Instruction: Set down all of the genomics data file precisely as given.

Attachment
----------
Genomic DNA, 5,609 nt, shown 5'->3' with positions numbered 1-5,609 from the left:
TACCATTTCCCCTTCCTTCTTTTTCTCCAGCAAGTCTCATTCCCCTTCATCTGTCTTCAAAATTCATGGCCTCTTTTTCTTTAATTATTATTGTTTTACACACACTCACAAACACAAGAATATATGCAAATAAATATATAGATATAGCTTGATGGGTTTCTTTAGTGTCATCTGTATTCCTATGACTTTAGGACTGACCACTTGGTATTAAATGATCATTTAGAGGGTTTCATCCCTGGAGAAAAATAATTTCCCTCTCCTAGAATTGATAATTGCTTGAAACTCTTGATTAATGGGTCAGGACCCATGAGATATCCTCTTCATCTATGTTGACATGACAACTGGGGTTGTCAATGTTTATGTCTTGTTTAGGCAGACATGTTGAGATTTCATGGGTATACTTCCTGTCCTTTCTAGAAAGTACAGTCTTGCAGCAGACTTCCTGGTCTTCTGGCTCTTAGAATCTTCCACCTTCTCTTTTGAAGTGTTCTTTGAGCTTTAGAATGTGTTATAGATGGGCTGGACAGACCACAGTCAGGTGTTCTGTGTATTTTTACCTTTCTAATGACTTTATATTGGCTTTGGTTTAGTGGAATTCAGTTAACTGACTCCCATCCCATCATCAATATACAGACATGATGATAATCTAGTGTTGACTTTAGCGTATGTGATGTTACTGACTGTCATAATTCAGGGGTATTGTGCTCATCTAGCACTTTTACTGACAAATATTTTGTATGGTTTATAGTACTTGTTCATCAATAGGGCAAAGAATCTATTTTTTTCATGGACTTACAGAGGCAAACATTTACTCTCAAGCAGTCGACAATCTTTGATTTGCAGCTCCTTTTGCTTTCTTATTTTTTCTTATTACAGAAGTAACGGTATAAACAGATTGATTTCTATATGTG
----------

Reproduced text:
Genomic DNA, 5,609 nt, shown 5'->3' with positions numbered 1-5,609 from the left:
TACCATTTCCCCTTCCTTCTTTTTCTCCAGCAAGTCTCATTCCCCTTCATCTGTCTTCAAAATTCATGGCCTCTTTTTCTTTAATTATTATTGTTTTACACACACTCACAAACACAAGAATATATGCAAATAAATATATAGATATAGCTTGATGGGTTTCTTTAGTGTCATCTGTATTCCTATGACTTTAGGACTGACCACTTGGTATTAAATGATCATTTAGAGGGTTTCATCCCTGGAGAAAAATAATTTCCCTCTCCTAGAATTGATAATTGCTTGAAACTCTTGATTAATGGGTCAGGACCCATGAGATATCCTCTTCATCTATGTTGACATGACAACTGGGGTTGTCAATGTTTATGTCTTGTTTAGGCAGACATGTTGAGATTTCATGGGTATACTTCCTGTCCTTTCTAGAAAGTACAGTCTTGCAGCAGACTTCCTGGTCTTCTGGCTCTTAGAATCTTCCACCTTCTCTTTTGAAGTGTTCTTTGAGCTTTAGAATGTGTTATAGATGGGCTGGACAGACCACAGTCAGGTGTTCTGTGTATTTTTACCTTTCTAATGACTTTATATTGGCTTTGGTTTAGTGGAATTCAGTTAACTGACTCCCATCCCATCATCAATATACAGACATGATGATAATCTAGTGTTGACTTTAGCGTATGTGATGTTACTGACTGTCATAATTCAGGGGTATTGTGCTCATCTAGCACTTTTACTGACAAATATTTTGTATGGTTTATAGTACTTGTTCATCAATAGGGCAAAGAATCTATTTTTTTCATGGACTTACAGAGGCAAACATTTACTCTCAAGCAGTCGACAATCTTTGATTTGCAGCTCCTTTTGCTTTCTTATTTTTTCTTATTACAGAAGTAACGGTATAAACAGATTGATTTCTATATGTG